To Whom It May Concern:
The following comment on the Department of Homeland Security’s (DHS) aforementioned proposal to amend DHS regulations concerning the use and collection of biometrics in the enforcement and administration of immigration laws by U.S. Citizenship and Immigration Services (USCIS), U.S. Customs and Border Protection (CBP), and U.S. Immigration and Customs Enforcement (ICE) (Proposed Rule) is offered in my capacity as a Research Fellow at the Cato Institute. The Cato Institute is a public policy research organization dedicated to the principles of individual liberty, limited government, free markets, and peace.
I will provide specific comments, keyed to DHS’s proposal as outlined in the NPRM summary. Per the NPRM summary, DHS proposes the following:
“First, DHS proposes that any applicant, petitioner, sponsor, beneficiary, or individual filing or associated with an immigration benefit or request, including United States citizens, must appear for biometrics collection without regard to age unless DHS waives or exempts the biometrics requirement.” (emphasis added)
With respect to the two aforementioned proposals, the proposed rule appears to be in direction violation of this statute:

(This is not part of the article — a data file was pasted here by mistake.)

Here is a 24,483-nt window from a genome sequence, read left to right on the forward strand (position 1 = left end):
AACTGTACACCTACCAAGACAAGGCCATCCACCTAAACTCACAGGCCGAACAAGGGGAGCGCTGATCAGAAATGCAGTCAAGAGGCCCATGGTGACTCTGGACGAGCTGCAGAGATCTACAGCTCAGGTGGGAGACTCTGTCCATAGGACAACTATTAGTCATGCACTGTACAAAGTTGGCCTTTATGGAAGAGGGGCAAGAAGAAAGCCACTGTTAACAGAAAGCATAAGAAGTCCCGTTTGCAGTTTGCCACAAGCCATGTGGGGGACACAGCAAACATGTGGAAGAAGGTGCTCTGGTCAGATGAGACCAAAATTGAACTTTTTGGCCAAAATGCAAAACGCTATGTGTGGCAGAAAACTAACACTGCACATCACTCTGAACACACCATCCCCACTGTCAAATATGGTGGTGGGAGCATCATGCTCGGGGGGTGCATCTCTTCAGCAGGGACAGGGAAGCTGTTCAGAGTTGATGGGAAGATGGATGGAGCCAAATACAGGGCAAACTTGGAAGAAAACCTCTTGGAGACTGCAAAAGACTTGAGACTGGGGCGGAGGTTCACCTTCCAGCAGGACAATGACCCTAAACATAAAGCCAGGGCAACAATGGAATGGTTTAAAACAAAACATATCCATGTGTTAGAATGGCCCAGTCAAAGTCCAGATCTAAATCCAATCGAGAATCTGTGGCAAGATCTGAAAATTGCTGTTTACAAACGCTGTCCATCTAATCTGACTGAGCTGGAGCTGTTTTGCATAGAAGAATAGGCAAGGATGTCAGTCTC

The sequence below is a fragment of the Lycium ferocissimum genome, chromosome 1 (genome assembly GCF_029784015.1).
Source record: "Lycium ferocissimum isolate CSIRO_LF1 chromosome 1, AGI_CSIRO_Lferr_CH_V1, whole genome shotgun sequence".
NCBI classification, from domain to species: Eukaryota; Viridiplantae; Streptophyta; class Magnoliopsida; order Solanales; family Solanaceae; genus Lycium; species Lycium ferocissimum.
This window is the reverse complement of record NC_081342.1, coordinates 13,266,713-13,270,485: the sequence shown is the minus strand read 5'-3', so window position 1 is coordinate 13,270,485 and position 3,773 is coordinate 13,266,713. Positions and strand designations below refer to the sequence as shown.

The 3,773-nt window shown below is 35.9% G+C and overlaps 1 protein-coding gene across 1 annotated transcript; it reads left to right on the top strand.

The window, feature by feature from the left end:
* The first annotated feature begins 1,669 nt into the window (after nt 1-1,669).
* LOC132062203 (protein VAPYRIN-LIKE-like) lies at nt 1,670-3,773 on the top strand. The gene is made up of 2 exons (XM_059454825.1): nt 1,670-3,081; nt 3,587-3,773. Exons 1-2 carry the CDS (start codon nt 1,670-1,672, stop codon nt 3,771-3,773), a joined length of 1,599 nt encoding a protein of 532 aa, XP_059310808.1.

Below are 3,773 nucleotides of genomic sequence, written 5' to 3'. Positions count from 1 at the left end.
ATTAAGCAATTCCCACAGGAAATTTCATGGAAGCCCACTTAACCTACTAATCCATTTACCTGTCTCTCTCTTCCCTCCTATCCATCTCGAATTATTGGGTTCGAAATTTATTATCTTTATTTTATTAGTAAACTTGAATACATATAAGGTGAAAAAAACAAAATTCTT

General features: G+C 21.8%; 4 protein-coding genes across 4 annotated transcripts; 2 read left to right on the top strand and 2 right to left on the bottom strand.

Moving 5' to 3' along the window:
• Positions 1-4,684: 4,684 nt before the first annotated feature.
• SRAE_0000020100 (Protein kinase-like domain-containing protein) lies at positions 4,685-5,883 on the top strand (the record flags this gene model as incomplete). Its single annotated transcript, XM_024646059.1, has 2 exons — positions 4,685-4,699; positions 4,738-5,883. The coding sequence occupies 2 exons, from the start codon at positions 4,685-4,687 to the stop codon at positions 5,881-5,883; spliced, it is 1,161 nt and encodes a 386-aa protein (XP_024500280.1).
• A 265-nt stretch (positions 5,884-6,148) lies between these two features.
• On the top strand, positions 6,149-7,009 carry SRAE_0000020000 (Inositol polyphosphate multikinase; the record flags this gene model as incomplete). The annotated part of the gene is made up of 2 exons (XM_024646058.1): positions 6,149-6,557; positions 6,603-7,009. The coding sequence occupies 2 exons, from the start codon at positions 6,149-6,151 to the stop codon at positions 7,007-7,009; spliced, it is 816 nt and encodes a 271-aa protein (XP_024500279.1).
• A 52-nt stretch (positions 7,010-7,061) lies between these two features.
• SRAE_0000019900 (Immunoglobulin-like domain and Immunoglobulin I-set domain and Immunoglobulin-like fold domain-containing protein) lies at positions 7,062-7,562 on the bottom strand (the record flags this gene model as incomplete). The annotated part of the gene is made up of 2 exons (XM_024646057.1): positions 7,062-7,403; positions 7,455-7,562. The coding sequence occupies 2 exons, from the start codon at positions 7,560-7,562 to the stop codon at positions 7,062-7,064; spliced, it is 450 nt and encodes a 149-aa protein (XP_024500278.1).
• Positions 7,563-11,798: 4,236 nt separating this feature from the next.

The operative section reads as follows:
“Nothing in this section shall be construed to permit the Commissioner of U.S. Customs and Border Protection to facilitate or expand the deployment of biometric technologies, or otherwise collect, use, or retain biometrics, not authorized by any provision of or amendment made by the Intelligence Reform and Terrorism Prevention Act of 2004 (https://www.law.cornell.edu/rio/citation/Pub._L._108-458; 118 Stat. 3638) or the Implementing Recommendations of the 9/11 Commission Act of 2007 (https://www.law.cornell.edu/rio/citation/Pub._L._110-53; 121 Stat. 266).”
The two statutes in question provide no authority for any biometrics use along the lines in the proposed rule with respect to U.S. citizens.